28-Day sediment-spiked laboratory toxicity tests with eight benthic macroinvertebrates and the lipophilic fungicide fludioxonil were conducted to verify the proposed tiered sediment effect assessment procedure as recommended by the European Food Safety Authority (EFSA). The test species were the oligochaetes Lumbriculus variegatus and Tubifex tubifex, the insects Chironomus riparius and Caenis horaria, the crustaceans Hyalella azteca and Asellus aquaticus and the bivalves Corbicula fluminalis and Pisidium amnicum. Toxicity estimates were expressed in terms of total concentration of dry sediment as well as in pore water concentration. Field-collected sediment, also used in a previously performed sediment-spiked microcosm experiment, was used in tests with all species. L. variegatus and C. riparius had similar lowest 28d-L(E)C10 values when expressed in terms of total sediment concentration, but in terms of pore water concentration L. variegatus was more sensitive. Three of the six additional benthic test species (A. aquaticus, C. horaria, C. fluminalis) had 28d-EC10 values a factor of 2–6 lower than that of L. variegatus. Comparing different effect assessment tiers for sediment organisms, i.e. Tier-0 (Modified Equilibrium Partitioning approach), Tier-1 (Standard Test Species approach), Tier-2 (Species Sensitivity Distribution (SSD) approach) and Tier-3 (Model Ecosystem approach), it is concluded that the tiers based on sediment-spiked laboratory toxicity tests provide sufficient protection when compared with the Tier-3 Regulatory Acceptable Concentration (RAC). Differences between Tier-1 and Tier-2 RACs, however, appear to be relatively small and not always consistent, irrespective of expressing the RAC in terms of total sediment or pore water concentration. Derivation of RACs by means of the SSD approach may be a challenge, because it is difficult obtaining a sufficient number of valid chronic EC10 values with appropriate 95% confidence bands for sediment-dwelling macroinvertebrates. Therefore, this paper proposes a Tier-2 Weight-of-Evidence approach to be used in case an insufficient number of valid additional toxicity data is made available. Similar studies with pesticides that differ in fate properties and toxic mode-of-action are necessary for further validation of the tiered effect assessment approach for sediment organisms.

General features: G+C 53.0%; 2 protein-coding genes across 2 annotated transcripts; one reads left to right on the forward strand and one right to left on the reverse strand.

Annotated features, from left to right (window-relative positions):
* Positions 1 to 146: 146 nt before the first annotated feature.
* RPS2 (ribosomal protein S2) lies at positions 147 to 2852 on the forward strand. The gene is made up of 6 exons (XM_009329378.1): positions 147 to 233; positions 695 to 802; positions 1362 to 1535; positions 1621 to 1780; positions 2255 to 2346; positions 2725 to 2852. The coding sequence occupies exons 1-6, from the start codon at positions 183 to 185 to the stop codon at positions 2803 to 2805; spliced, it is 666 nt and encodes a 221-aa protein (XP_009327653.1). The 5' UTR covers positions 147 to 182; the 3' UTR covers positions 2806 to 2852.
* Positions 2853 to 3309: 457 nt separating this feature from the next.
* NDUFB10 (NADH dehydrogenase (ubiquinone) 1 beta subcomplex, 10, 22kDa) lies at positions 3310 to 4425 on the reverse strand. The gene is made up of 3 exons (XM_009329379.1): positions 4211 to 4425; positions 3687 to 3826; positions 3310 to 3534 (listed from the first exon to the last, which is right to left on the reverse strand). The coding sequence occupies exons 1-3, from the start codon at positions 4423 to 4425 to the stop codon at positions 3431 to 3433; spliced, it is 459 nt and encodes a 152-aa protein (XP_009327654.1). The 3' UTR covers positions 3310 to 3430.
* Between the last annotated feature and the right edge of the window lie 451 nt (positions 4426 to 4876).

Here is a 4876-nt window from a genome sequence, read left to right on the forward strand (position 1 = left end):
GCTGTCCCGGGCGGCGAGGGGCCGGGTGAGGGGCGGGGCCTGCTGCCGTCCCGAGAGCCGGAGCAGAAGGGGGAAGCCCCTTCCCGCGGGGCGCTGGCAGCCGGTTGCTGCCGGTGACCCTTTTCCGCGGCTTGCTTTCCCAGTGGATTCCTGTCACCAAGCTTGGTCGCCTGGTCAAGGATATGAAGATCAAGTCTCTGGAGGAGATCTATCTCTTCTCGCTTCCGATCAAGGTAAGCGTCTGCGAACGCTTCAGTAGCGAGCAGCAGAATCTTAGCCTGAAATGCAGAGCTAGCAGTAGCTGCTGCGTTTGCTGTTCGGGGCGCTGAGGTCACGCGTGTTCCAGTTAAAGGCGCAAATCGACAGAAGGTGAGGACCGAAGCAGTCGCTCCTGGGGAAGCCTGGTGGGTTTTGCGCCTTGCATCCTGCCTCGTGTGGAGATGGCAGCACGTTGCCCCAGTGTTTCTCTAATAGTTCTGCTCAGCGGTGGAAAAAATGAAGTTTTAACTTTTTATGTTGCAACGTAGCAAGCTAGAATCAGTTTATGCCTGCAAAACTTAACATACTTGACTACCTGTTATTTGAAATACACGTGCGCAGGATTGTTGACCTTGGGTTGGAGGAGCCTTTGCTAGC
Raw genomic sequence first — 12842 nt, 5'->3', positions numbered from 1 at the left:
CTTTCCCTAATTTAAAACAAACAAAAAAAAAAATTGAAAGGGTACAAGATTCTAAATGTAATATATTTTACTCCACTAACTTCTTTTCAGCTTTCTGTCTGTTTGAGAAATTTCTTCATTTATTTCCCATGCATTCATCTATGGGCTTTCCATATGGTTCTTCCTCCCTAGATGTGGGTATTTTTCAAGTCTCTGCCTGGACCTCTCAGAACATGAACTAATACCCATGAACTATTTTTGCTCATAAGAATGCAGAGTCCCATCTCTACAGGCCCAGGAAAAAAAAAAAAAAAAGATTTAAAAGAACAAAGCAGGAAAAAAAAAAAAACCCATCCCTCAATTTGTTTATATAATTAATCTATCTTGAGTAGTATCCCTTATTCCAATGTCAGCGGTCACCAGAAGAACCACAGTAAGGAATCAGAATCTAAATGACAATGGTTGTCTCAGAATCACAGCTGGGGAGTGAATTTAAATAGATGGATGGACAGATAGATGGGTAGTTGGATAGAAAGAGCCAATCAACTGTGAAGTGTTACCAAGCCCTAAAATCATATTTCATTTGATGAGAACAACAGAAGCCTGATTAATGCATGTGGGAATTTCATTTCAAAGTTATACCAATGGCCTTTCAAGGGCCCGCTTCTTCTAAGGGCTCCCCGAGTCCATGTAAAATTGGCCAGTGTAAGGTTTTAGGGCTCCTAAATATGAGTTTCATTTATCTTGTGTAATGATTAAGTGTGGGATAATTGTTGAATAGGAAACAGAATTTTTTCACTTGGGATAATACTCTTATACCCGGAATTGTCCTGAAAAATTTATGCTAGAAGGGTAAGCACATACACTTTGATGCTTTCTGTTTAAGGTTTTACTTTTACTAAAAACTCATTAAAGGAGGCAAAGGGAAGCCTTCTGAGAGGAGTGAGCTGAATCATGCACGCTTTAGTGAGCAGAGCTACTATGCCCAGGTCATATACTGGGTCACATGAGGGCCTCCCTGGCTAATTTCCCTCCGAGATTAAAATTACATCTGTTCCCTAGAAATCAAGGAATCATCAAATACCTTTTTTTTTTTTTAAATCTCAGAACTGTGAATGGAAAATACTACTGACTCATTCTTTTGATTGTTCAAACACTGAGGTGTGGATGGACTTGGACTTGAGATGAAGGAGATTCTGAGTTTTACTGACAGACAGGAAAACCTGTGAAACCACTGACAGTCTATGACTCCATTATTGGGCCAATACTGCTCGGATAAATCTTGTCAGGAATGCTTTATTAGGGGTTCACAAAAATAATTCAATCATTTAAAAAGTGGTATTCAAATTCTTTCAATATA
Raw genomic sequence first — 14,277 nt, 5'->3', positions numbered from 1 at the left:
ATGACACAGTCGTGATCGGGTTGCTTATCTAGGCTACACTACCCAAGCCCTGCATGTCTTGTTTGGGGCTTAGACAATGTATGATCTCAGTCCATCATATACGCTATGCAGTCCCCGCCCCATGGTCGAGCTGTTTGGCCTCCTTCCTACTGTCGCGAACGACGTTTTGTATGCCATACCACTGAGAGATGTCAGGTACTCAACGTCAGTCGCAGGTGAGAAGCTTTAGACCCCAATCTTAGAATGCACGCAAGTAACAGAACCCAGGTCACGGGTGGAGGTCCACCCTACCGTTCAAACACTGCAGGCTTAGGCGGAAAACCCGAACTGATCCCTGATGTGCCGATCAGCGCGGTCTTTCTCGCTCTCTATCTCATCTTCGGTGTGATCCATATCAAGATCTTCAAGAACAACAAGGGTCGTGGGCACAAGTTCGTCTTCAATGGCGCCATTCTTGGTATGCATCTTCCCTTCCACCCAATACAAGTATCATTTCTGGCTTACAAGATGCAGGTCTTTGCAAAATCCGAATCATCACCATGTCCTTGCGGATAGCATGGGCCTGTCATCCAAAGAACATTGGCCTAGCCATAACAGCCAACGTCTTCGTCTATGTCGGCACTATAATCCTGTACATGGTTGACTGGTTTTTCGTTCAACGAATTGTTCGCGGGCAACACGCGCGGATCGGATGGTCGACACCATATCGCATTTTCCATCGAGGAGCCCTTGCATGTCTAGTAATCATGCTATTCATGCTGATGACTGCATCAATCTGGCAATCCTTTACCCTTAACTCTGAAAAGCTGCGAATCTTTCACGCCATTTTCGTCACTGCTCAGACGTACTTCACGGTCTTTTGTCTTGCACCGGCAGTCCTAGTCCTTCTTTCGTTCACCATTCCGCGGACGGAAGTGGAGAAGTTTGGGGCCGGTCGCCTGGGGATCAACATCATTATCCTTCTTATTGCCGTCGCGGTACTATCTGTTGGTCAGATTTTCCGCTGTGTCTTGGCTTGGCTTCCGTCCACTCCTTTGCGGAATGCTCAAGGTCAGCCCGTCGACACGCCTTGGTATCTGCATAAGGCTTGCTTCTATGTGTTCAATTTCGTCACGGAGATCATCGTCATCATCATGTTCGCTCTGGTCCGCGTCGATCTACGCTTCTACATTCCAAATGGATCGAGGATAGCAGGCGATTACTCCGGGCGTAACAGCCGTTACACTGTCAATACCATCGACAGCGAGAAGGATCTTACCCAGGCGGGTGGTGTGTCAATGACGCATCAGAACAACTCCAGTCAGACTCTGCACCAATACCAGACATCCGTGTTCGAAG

- Fungicide exposure
- Sediment ecotoxicology
- Species sensitivity distributions
- Standard test species
- Weight of evidence approach